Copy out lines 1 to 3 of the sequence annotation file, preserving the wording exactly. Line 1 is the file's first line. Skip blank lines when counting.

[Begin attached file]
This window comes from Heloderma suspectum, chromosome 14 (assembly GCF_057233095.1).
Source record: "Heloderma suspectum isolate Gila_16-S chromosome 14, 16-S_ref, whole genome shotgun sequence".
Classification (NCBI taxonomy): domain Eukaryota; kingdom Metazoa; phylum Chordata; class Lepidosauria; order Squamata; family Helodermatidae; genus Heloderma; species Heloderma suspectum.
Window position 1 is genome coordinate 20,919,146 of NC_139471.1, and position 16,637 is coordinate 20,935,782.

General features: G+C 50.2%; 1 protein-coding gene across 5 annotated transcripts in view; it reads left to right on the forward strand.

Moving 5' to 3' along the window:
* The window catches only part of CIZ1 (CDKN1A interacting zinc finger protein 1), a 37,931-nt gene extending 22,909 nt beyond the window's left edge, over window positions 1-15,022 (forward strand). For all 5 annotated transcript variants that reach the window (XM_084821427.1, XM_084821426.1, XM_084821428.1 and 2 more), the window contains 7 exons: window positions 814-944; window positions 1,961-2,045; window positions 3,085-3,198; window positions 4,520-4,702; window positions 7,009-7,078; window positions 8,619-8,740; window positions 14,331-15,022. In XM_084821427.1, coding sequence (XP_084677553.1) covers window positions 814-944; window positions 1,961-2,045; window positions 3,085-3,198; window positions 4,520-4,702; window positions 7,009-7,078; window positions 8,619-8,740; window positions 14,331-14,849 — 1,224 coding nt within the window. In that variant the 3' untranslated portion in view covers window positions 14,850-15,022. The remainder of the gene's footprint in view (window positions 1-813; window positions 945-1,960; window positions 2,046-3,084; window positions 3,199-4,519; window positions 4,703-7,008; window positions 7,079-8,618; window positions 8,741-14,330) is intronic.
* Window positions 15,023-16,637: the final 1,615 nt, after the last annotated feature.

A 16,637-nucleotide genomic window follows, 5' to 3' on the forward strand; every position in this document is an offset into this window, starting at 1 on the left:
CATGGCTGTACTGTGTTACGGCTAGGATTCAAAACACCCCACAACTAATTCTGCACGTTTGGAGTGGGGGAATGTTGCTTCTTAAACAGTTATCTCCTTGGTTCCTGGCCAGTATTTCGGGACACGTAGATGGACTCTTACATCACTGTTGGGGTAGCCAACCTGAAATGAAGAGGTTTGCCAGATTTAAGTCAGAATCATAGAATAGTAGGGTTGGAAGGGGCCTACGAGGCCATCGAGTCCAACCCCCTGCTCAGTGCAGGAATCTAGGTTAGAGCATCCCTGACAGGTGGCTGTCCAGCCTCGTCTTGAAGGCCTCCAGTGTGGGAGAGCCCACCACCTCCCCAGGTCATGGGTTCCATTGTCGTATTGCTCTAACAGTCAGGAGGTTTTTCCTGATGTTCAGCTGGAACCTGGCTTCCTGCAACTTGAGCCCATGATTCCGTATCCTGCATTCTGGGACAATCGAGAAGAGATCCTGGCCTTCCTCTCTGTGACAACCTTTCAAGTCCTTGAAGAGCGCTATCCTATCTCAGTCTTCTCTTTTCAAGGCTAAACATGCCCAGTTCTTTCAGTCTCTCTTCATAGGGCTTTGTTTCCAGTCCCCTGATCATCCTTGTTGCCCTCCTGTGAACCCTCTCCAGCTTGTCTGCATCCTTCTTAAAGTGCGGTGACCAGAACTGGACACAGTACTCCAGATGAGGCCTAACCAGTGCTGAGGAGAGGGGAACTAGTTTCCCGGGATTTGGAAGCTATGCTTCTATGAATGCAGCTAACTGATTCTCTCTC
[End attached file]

This window comes from Heloderma suspectum, chromosome 14 (assembly GCF_057233095.1).
Source record: "Heloderma suspectum isolate Gila_16-S chromosome 14, 16-S_ref, whole genome shotgun sequence".
Classification (NCBI taxonomy): domain Eukaryota; kingdom Metazoa; phylum Chordata; class Lepidosauria; order Squamata; family Helodermatidae; genus Heloderma; species Heloderma suspectum.